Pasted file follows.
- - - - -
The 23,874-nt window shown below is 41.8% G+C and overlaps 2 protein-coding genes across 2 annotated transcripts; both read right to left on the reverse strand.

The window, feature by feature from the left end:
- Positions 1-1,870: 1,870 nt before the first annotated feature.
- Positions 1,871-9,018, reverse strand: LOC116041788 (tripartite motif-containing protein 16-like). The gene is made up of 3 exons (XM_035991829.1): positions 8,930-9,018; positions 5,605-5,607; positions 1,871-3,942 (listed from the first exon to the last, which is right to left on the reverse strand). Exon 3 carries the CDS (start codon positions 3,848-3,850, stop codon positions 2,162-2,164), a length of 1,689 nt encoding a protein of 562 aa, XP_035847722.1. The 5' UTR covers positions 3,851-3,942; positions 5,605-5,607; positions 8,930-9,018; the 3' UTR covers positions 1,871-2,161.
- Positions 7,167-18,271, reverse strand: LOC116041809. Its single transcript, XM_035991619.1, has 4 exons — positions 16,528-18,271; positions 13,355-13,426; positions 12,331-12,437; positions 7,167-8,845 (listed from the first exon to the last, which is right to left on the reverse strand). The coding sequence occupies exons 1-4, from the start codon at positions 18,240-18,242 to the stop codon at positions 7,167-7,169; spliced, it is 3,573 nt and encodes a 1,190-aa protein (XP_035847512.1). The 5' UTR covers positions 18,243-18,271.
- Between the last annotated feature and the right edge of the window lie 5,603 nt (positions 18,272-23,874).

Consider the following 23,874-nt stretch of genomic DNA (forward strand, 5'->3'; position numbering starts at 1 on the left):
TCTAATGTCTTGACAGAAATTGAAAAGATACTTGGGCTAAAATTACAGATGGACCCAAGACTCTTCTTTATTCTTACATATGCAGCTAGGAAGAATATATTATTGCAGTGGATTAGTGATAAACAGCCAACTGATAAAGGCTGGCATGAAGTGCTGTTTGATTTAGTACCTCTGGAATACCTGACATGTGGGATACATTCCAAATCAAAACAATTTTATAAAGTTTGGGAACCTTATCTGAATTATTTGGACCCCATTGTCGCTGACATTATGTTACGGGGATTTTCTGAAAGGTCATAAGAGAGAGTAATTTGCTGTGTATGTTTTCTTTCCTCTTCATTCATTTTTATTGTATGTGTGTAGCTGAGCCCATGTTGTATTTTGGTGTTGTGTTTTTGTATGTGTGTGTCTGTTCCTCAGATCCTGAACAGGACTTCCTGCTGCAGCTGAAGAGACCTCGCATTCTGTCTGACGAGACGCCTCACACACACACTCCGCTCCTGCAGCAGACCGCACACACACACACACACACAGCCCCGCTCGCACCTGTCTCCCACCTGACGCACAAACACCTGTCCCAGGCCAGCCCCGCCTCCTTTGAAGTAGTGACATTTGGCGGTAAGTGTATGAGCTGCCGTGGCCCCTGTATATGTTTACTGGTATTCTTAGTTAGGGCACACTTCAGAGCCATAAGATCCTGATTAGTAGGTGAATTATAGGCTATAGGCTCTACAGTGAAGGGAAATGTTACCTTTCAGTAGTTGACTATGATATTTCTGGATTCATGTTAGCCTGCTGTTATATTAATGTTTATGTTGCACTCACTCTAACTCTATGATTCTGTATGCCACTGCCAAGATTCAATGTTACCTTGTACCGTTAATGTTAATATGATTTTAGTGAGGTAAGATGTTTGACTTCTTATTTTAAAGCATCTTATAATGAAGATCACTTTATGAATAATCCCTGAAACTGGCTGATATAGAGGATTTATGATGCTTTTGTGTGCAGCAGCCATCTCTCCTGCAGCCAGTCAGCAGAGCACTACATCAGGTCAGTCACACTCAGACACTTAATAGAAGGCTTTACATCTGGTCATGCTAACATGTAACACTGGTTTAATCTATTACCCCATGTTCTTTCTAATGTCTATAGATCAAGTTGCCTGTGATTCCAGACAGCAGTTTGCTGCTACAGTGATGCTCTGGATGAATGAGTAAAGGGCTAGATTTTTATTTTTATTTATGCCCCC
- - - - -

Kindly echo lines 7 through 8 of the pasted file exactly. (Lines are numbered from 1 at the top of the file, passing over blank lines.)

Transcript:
Consider the following 23,874-nt stretch of genomic DNA (forward strand, 5'->3'; position numbering starts at 1 on the left):
TCTAATGTCTTGACAGAAATTGAAAAGATACTTGGGCTAAAATTACAGATGGACCCAAGACTCTTCTTTATTCTTACATATGCAGCTAGGAAGAATATATTATTGCAGTGGATTAGTGATAAACAGCCAACTGATAAAGGCTGGCATGAAGTGCTGTTTGATTTAGTACCTCTGGAATACCTGACATGTGGGATACATTCCAAATCAAAACAATTTTATAAAGTTTGGGAACCTTATCTGAATTATTTGGACCCCATTGTCGCTGACATTATGTTACGGGGATTTTCTGAAAGGTCATAAGAGAGAGTAATTTGCTGTGTATGTTTTCTTTCCTCTTCATTCATTTTTATTGTATGTGTGTAGCTGAGCCCATGTTGTATTTTGGTGTTGTGTTTTTGTATGTGTGTGTCTGTTCCTCAGATCCTGAACAGGACTTCCTGCTGCAGCTGAAGAGACCTCGCATTCTGTCTGACGAGACGCCTCACACACACACTCCGCTCCTGCAGCAGACCGCACACACACACACACACACAGCCCCGCTCGCACCTGTCTCCCACCTGACGCACAAACACCTGTCCCAGGCCAGCCCCGCCTCCTTTGAAGTAGTGACATTTGGCGGTAAGTGTATGAGCTGCCGTGGCCCCTGTATATGTTTACTGGTATTCTTAGTTAGGGCACACTTCAGAGCCATAAGATCCTGATTAGTAGGTGAATTATAGGCTATAGGCTCTACAGTGAAGGGAAATGTTACCTTTCAGTAGTTGACTATGATATTTCTGGATTCATGTTAGCCTGCTGTTATATTAATGTTTATGTTGCACTCACTCTAACTCTATGATTCTGTATGCCACTGCCAAGATTCAATGTTACCTTGTACCGTTAATGTTAATATGATTTTAGTGAGGTAAGATGTTTGACTTCTTATTTTAAAGCATCTTATAATGAAGATCACTTTATGAATAATCCCTGAAACTGGCTGATATAGAGGATTTATGATGCTTTTGTGTGCAGCAGCCATCTCTCCTGCAGCCAGTCAGCAGAGCACTACATCAGGTCAGTCACACTCAGACACTTAATAGAAGGCTTTACATCTGGTCATGCTAACATGTAACACTGGTTTAATCTATTACCCCATGTTCTTTCTAATGTCTATAGATCAAGTTGCCTGTGATTCCAGACAGCAGTTTGCTGCTACAGTGATGCTCTGGATGAATGAGTAAAGGGCTAGATTTTTATTTTTATTTATGCCCCC